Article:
Point of convergence
Hamas and Fatah seem close to hammering out their differences, with an agreement likely to be reached within days, reports Khaled Amayreh from the West Bank
Undeterred by international criticisms over the 9 June killing of an entire family picnicking on the beach, the Israeli army continued its attacks on Palestinian civilians.
On Tuesday an Israeli plane fired two Hell-Fire missiles into a busy street at the Jabalya refugee camp in northern Gaza, killing at least three children. Fourteen other civilians, including seven children, were maimed.
This week's deaths brought the number of Palestinians killed by the Israeli occupation army since the beginning of June to more than 40.
The Israeli army claimed, predictably, that the deaths of the children were unintentional. It is an excuse that beggars belief. You do not have to be a military expert to know that firing missiles into congested streets will result in carnage among civilians, or that bombs do not distinguish the age of their victims. Yet the Israeli policy of killing first, and then asking questions, continues apace. And when questions are asked they tend to revolve not around the deaths of innocent children, but about how to minimise any harm to Israel's image.
Against a backdrop of daily atrocities Palestinian political factions, including Fatah and Hamas, are close to reaching agreement on the so-called Prisoners' Document which implicitly calls for the recognition of Israel's existence in return for the creation of a viable state in the West Bank and Gaza Strip, with Jerusalem as its capital.
According to officials close to the talks, representatives of the various factions have already reached agreement on 15 out of the 18 items contained in the Prisoner's Document, which also calls for the repatriation of, and indemnification for, more than five million Palestinian refugees expelled from their homes in 1948.
Of the remaining three areas of disagreement between Fatah and Hamas insiders tell Al-Ahram Weekly that positions are beginning to converge.
Hamas has long refused to recognise the PLO as the "sole" representative of the Palestinian people, arguing that only a genuinely reconstructed and democratically-reformed PLO could be accepted as the "sole and legitimate representative of the Palestinian people".
But disagreements on this issue seem to have been more or less overcome, with all factions agreeing that the PLO desperately needs to be reformed, and that once this has happened Hamas and Islamic Jihad could join the organisation.
Hamas also opposes the view that a PLO endorsement of any final status agreement with Israel legitimises such an agreement. Hamas representatives to the inter-factional talks have argued that such an agreement would have to be approved by a majority of Palestinians, both in Palestine and in the Diaspora, to acquire legitimacy.
Hamas also remains opposed to confining the armed struggle against Israel to the occupied territories of the West Bank, as stipulated in the Prisoners' Document.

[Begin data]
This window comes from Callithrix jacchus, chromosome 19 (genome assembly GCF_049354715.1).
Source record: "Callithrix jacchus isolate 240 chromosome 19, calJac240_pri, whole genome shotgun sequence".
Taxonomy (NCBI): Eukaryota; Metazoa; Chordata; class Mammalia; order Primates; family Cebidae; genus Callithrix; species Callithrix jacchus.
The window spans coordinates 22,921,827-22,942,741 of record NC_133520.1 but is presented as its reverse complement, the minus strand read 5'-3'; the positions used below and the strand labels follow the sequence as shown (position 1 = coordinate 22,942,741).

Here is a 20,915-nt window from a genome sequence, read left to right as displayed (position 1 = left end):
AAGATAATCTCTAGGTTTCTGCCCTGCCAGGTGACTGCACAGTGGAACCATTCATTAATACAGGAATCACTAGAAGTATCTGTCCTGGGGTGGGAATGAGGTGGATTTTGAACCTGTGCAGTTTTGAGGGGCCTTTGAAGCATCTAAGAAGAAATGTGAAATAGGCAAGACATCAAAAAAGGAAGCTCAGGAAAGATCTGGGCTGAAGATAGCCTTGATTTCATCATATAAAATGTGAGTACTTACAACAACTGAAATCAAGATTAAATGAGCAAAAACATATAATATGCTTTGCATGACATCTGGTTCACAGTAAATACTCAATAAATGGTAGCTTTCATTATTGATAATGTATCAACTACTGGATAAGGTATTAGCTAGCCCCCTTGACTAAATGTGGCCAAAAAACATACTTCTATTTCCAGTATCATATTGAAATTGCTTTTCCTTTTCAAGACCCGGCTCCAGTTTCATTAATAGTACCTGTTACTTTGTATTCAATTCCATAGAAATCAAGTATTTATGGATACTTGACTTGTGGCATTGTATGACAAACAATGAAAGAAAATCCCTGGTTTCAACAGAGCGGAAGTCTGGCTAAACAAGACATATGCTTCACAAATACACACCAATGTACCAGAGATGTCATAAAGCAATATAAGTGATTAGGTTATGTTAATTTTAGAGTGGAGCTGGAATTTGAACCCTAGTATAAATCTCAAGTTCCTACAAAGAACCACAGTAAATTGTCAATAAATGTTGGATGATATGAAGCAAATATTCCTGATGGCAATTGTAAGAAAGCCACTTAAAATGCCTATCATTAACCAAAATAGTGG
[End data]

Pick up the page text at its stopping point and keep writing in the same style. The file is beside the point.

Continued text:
Hamas leaders argue that it is illogical to rule out attacking targets in Tel Aviv when the Israeli army has no hesitations about attacking Palestinian civilians in Nablus, Ramallah and Hebron.
"Why should we spare their civilians when they don't spare ours," said Sami Abu Zuhri, the Hamas spokesman in Gaza.
A compromise on this issue is reportedly in the offing, centering on an agreement that civilians on both sides should remain outside the circle of violence.
Finally, Fatah and Hamas are still at odds over the present government. Fatah insists that the Hamas-led government should resign and a new national unity government -- or at least an administration of technocrats -- be formed in order to help end the American-led, and Israeli-enforced, financial blockade on the Palestinian Authority.
While Hamas does not reject the concept of a national unity government, or even a government of technocrats, out of hand, Hamas leaders, including Prime Minister Ismael Haniya, believe that the formation of any new government should be seen to be a result of quiet deliberation on the part of the Palestinians and not a reaction to Western and Israeli bullying.
Though areas of disagreement remain, it seems safe to assume that Hamas, Fatah and the other Palestinian factions will be able to iron out an agreement, probably before the week-end. And once that is done, it means that the referendum on the Prisoners' Document called for 26 July can be cancelled.
There are no guarantees, however, that an inter- factional agreement will lead to the relaxation, let alone the rumination, of the financial blockade of the Palestinians which has caused an unprecedented financial crisis. The government is unable to pay salaries to some 160,000 public employees for the third consecutive month though this week the EU said it would resume "some aid" to the cash-strapped Palestinians, especially in the health sector.
Such assistance is likely to prove too little too late, limited in scope and duration and certainly not substantial enough to cover the payment of salaries.
Israel has already warned that it won't be bound by any inter-Palestinian agreement, saying that any Palestinian partner would have to abide by Israel's own interpretation of the American-backed Roadmap. That interpretation, unsurprisingly, is not only at variance with all outstanding UN resolutions pertaining to the Arab- Israeli conflict but fails by a long shot to meet minimum Palestinian aspirations -- a full Israeli withdrawal to pre-1967 borders.